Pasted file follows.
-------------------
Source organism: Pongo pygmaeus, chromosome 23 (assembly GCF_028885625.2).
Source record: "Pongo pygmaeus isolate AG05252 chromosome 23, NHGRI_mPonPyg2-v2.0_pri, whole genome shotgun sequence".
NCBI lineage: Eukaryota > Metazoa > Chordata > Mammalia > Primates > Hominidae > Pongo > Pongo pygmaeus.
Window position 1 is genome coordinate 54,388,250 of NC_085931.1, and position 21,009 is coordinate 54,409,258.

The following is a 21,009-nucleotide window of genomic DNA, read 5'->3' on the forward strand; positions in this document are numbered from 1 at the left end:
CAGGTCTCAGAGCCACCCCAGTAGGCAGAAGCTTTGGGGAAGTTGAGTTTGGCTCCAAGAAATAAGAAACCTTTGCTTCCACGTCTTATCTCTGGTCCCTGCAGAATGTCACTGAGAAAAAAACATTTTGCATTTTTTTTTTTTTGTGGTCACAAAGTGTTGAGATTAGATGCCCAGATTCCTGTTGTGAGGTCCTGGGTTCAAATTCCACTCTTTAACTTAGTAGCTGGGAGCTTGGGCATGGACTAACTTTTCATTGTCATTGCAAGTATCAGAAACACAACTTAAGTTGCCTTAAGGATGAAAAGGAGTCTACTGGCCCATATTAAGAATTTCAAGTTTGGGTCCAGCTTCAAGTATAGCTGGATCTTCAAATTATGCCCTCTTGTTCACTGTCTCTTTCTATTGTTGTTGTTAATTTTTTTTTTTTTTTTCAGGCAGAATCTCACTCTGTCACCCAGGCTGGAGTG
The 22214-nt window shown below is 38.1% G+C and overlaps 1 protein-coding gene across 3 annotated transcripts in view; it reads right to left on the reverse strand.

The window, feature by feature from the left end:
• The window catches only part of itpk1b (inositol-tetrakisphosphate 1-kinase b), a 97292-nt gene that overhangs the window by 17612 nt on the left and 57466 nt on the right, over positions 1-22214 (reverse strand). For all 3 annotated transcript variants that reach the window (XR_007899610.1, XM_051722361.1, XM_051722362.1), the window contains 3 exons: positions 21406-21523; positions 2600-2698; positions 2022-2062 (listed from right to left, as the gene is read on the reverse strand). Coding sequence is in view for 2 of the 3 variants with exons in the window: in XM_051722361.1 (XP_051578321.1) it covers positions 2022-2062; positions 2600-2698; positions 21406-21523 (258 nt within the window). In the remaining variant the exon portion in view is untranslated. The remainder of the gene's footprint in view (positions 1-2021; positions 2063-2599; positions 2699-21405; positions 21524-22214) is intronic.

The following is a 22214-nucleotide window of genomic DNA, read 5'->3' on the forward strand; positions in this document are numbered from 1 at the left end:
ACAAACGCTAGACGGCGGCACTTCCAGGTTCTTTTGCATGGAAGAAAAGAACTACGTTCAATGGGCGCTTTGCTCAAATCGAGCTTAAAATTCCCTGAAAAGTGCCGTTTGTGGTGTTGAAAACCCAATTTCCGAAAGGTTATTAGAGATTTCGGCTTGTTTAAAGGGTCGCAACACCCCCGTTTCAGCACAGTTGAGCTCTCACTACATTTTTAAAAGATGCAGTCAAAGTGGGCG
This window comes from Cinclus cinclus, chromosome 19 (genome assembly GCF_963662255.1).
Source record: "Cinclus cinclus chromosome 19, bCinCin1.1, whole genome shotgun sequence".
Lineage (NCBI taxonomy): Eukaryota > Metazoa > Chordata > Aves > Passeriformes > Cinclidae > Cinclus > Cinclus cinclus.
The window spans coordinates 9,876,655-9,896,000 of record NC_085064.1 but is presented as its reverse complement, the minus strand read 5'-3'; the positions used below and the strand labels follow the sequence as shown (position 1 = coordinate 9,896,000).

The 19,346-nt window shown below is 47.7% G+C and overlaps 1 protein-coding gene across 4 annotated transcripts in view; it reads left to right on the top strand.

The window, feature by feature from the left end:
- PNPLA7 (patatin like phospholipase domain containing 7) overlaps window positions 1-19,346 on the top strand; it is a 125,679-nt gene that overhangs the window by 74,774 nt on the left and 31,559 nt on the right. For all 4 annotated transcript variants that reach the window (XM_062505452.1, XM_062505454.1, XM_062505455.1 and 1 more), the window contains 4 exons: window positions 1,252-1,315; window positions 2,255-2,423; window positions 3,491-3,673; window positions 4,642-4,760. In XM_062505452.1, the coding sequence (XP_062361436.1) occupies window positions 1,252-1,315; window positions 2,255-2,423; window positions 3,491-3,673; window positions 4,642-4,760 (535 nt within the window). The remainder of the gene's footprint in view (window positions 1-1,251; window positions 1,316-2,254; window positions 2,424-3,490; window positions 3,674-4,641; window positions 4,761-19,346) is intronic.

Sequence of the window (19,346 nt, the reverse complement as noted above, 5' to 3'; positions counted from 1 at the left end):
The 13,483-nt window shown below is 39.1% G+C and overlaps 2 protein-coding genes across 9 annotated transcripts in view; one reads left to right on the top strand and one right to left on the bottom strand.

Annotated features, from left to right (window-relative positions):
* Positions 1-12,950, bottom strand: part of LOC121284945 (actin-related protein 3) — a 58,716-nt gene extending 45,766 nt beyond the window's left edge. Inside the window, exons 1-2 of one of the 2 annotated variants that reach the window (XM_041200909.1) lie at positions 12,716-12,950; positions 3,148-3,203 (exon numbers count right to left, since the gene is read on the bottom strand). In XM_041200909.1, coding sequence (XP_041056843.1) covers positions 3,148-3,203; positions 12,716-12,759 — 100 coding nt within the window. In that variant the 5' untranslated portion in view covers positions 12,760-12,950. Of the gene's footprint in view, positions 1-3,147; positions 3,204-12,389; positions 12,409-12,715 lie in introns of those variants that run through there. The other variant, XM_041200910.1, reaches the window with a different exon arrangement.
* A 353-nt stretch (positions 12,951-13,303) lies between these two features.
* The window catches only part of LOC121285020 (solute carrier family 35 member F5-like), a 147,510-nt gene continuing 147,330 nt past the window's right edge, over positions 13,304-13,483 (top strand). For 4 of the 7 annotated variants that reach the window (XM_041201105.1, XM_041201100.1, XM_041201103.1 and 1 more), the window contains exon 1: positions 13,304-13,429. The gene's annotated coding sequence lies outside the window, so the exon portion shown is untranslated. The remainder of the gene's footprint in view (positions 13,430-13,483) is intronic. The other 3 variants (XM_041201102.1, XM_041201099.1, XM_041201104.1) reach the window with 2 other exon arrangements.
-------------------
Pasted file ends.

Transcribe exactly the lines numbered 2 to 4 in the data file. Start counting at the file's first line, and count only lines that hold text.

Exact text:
Source record: "Pongo pygmaeus isolate AG05252 chromosome 23, NHGRI_mPonPyg2-v2.0_pri, whole genome shotgun sequence".
NCBI lineage: Eukaryota > Metazoa > Chordata > Mammalia > Primates > Hominidae > Pongo > Pongo pygmaeus.
Window position 1 is genome coordinate 54,388,250 of NC_085931.1, and position 21,009 is coordinate 54,409,258.